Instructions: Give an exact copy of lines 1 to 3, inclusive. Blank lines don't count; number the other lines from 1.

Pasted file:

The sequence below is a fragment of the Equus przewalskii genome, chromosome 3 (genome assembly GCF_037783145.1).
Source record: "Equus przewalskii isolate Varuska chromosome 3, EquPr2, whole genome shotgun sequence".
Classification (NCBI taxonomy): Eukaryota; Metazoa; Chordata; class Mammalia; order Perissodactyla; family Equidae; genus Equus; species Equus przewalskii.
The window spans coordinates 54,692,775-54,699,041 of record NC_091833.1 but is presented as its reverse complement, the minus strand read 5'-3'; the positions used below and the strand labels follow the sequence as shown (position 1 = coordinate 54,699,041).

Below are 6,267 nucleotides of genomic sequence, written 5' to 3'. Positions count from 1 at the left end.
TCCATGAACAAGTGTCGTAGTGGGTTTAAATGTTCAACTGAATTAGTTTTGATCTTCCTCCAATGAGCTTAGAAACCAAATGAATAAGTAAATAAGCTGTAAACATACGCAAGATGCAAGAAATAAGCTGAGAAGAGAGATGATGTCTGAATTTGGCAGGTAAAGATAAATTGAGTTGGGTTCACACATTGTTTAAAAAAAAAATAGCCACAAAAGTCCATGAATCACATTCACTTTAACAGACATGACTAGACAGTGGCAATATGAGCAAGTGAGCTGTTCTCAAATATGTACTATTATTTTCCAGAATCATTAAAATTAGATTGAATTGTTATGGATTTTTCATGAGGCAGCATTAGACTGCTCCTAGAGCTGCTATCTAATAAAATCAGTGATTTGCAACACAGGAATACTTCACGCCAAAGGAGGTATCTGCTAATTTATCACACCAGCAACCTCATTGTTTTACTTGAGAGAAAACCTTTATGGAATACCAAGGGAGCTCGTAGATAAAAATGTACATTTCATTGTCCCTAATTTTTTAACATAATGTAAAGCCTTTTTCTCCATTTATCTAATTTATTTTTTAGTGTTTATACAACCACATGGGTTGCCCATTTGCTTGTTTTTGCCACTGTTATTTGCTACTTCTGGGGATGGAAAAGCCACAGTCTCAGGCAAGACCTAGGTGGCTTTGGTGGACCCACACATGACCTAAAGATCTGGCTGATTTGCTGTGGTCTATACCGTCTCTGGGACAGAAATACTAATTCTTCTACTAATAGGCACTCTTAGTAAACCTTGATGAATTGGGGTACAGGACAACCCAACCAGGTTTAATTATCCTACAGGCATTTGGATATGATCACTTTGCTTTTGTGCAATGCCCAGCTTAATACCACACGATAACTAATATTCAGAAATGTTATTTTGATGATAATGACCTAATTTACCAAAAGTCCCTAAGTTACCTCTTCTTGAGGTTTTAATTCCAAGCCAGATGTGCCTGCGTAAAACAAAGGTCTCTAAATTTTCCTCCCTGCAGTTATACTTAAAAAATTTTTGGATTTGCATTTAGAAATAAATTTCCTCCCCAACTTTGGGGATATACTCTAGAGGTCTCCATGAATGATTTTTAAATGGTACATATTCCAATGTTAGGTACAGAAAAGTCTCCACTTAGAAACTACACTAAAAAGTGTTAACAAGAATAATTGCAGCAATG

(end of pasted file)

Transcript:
The sequence below is a fragment of the Equus przewalskii genome, chromosome 3 (genome assembly GCF_037783145.1).
Source record: "Equus przewalskii isolate Varuska chromosome 3, EquPr2, whole genome shotgun sequence".
Classification (NCBI taxonomy): Eukaryota; Metazoa; Chordata; class Mammalia; order Perissodactyla; family Equidae; genus Equus; species Equus przewalskii.